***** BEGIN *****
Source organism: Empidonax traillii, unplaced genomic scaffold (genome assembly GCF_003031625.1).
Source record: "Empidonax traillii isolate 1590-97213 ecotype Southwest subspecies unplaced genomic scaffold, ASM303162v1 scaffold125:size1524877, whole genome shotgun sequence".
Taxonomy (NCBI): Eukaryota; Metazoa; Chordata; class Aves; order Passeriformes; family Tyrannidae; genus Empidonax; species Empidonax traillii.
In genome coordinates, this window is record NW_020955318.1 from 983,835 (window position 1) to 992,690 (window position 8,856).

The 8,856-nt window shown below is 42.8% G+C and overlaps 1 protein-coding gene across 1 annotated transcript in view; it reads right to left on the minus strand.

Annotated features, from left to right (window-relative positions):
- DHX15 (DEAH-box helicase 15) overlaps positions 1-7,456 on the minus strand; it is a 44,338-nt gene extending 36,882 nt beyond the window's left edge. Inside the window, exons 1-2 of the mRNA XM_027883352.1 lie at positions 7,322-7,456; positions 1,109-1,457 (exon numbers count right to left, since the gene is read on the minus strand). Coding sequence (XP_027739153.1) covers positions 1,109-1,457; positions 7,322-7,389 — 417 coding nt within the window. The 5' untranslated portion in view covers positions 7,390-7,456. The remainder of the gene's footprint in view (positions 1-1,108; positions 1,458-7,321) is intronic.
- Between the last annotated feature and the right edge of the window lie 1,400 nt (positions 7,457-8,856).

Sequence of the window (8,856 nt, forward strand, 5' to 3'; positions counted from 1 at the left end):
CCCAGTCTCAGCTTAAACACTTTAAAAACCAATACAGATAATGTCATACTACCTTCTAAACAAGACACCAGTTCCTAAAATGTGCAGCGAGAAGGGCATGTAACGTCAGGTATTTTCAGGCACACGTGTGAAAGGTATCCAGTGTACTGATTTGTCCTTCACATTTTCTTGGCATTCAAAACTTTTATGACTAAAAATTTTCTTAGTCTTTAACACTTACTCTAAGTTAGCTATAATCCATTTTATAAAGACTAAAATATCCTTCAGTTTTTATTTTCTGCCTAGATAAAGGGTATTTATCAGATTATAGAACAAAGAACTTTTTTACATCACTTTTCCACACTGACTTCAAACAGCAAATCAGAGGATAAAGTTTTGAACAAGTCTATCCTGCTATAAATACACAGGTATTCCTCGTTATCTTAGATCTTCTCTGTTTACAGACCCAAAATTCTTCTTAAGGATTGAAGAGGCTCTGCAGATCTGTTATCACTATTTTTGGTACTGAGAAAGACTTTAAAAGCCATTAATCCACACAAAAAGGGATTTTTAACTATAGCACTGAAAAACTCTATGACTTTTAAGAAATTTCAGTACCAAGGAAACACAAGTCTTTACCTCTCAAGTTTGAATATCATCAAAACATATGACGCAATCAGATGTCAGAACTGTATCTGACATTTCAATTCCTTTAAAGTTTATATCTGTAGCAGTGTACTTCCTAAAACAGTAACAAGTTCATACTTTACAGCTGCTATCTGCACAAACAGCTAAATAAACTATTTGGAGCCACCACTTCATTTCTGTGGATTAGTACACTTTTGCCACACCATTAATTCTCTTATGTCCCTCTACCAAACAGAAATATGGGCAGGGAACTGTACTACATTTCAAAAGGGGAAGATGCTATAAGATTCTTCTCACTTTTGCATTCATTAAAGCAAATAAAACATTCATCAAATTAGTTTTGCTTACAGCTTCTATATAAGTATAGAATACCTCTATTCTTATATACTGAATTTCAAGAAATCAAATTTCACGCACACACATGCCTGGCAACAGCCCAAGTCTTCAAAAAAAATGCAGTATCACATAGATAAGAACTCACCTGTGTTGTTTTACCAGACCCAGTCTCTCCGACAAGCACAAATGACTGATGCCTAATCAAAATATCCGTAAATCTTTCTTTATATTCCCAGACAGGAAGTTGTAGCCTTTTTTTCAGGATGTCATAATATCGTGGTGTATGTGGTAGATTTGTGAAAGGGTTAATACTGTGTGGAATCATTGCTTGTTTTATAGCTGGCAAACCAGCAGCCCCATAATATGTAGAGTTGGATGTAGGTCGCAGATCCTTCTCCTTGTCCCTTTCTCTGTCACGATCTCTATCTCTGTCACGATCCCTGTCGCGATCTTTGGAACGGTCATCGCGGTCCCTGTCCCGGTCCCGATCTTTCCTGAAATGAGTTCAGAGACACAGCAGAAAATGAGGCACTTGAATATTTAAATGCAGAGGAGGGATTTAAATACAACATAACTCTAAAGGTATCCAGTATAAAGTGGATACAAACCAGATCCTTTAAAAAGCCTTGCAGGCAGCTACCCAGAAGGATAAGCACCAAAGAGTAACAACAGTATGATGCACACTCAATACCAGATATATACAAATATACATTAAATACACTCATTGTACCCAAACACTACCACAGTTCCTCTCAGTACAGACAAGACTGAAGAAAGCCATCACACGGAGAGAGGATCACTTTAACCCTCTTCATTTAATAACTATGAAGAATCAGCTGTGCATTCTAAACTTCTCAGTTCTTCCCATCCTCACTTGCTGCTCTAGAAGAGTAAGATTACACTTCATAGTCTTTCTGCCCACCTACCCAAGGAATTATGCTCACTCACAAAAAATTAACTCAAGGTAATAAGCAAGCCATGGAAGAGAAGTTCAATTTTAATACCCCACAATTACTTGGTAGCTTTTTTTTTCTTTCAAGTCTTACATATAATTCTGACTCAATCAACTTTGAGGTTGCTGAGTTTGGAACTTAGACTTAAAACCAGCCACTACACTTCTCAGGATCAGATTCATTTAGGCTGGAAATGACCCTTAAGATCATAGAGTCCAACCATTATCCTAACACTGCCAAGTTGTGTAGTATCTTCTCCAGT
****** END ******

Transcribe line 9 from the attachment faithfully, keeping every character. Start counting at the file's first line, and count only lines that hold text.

Sequence of the window (8,856 nt, forward strand, 5' to 3'; positions counted from 1 at the left end):